Caravaggio was a great artist, no doubt about it. But he was also a rowdy. An early published notice on him, dating from 1604 and describing his lifestyle three years previously, recounts that “after a fortnight’s work he will swagger about for a month or two with a sword at his side and a servant following him, from one ball-court to the next, ever ready to engage in a fight or an argument, so that it is most awkward to get along with him.” In 1606 he killed a young man in a brawl and fled from Rome with a price on his head. He was involved in a brawl in Malta in 1608, and another in Naples in 1609, possibly a deliberate attempt on his life by unidentified enemies. This encounter left him severely injured.
A year later, at the age of 38, he died under mysterious circumstances in Porto Ercole in Tuscany, reportedly from a fever while on his way to Rome to receive a pardon. There are couple of theories explaining Caravaggio’s death, including those mentioning malaria and simple sunstroke. But lately Italian scientists and researchers suggested new theories:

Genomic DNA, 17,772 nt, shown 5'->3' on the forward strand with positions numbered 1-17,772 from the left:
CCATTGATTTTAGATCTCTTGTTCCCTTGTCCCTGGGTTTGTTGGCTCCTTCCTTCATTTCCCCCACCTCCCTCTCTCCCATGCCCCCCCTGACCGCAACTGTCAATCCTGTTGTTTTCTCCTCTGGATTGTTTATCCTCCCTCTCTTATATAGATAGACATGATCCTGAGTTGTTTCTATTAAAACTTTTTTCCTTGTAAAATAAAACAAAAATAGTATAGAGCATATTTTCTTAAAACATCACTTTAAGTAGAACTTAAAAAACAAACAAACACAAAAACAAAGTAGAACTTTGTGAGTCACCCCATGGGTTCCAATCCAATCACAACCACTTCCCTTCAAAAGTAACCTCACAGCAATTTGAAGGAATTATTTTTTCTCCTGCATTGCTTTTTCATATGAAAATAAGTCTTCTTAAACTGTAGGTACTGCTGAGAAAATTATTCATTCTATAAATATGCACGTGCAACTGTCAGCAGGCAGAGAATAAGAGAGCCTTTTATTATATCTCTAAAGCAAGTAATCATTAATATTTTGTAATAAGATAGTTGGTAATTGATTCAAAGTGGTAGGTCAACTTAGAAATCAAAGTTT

1. The Lead Poisoning
Italian scientists in 2010 said they are “85% sure” they have found his bones thanks to carbon dating and DNA checks on remains excavated in Tuscany. Caravaggio’s suspected bones come complete with levels of lead high enough to have driven the painter mad and helped finish him off. Lead poisoning won’t kill you on it’s own, but it is believed it helped infected wounds and a sunstroke to kill the great artist. What’s interesting, art historians already suspect that Goya and Van Gogh may have suffered from the ill effects of the lead in their paints too.
2. Murder by the Knights of Malta
In 2012 a new theory has been put forward. According to professor Pacelli of the University of Naples, Caravaggio was killed in cold blood on the orders of the Knights of Malta to avenge an attack on one of their members. Prof Pacelli has unearthed documents from the Vatican Secret Archives and from archives in Rome which suggest that the artist was instead murdered by the Knights of Malta, who then threw his body in the sea at Palo, near Civitavecchia north of Rome. That “state-sponsored assassination” was carried out with the secret approval of the Vatican.